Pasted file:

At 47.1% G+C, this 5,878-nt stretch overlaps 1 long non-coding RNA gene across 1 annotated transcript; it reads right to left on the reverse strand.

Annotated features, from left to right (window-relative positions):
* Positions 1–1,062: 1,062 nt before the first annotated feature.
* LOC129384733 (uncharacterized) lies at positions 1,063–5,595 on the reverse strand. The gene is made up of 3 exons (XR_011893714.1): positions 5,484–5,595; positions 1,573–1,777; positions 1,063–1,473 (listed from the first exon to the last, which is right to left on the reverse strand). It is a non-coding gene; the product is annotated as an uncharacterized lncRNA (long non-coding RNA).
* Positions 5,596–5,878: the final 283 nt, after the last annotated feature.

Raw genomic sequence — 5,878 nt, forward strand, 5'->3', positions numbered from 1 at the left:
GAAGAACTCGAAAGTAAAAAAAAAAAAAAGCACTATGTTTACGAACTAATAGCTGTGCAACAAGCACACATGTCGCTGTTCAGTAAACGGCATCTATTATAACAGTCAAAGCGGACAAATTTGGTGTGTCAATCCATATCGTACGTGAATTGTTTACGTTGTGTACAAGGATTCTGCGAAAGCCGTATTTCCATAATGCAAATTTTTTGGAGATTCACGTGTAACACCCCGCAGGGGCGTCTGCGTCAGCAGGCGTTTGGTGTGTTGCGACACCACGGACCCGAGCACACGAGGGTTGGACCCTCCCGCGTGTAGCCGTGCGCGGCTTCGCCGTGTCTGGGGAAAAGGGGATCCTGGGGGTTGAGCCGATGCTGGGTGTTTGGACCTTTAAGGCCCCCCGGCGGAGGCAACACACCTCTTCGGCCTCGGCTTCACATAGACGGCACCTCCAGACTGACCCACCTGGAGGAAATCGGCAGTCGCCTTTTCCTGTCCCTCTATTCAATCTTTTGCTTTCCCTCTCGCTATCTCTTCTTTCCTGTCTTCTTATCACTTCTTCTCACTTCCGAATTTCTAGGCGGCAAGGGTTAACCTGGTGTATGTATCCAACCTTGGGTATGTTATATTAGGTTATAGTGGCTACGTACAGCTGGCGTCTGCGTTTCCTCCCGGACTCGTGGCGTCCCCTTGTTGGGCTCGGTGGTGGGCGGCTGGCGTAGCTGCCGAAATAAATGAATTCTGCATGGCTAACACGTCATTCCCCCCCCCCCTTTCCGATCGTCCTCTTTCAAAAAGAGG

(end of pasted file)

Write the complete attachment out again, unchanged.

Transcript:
At 47.1% G+C, this 5,878-nt stretch overlaps 1 long non-coding RNA gene across 1 annotated transcript; it reads right to left on the reverse strand.

Annotated features, from left to right (window-relative positions):
* Positions 1–1,062: 1,062 nt before the first annotated feature.
* LOC129384733 (uncharacterized) lies at positions 1,063–5,595 on the reverse strand. The gene is made up of 3 exons (XR_011893714.1): positions 5,484–5,595; positions 1,573–1,777; positions 1,063–1,473 (listed from the first exon to the last, which is right to left on the reverse strand). It is a non-coding gene; the product is annotated as an uncharacterized lncRNA (long non-coding RNA).
* Positions 5,596–5,878: the final 283 nt, after the last annotated feature.

Raw genomic sequence — 5,878 nt, forward strand, 5'->3', positions numbered from 1 at the left:
GAAGAACTCGAAAGTAAAAAAAAAAAAAAGCACTATGTTTACGAACTAATAGCTGTGCAACAAGCACACATGTCGCTGTTCAGTAAACGGCATCTATTATAACAGTCAAAGCGGACAAATTTGGTGTGTCAATCCATATCGTACGTGAATTGTTTACGTTGTGTACAAGGATTCTGCGAAAGCCGTATTTCCATAATGCAAATTTTTTGGAGATTCACGTGTAACACCCCGCAGGGGCGTCTGCGTCAGCAGGCGTTTGGTGTGTTGCGACACCACGGACCCGAGCACACGAGGGTTGGACCCTCCCGCGTGTAGCCGTGCGCGGCTTCGCCGTGTCTGGGGAAAAGGGGATCCTGGGGGTTGAGCCGATGCTGGGTGTTTGGACCTTTAAGGCCCCCCGGCGGAGGCAACACACCTCTTCGGCCTCGGCTTCACATAGACGGCACCTCCAGACTGACCCACCTGGAGGAAATCGGCAGTCGCCTTTTCCTGTCCCTCTATTCAATCTTTTGCTTTCCCTCTCGCTATCTCTTCTTTCCTGTCTTCTTATCACTTCTTCTCACTTCCGAATTTCTAGGCGGCAAGGGTTAACCTGGTGTATGTATCCAACCTTGGGTATGTTATATTAGGTTATAGTGGCTACGTACAGCTGGCGTCTGCGTTTCCTCCCGGACTCGTGGCGTCCCCTTGTTGGGCTCGGTGGTGGGCGGCTGGCGTAGCTGCCGAAATAAATGAATTCTGCATGGCTAACACGTCATTCCCCCCCCCCCTTTCCGATCGTCCTCTTTCAAAAAGAGG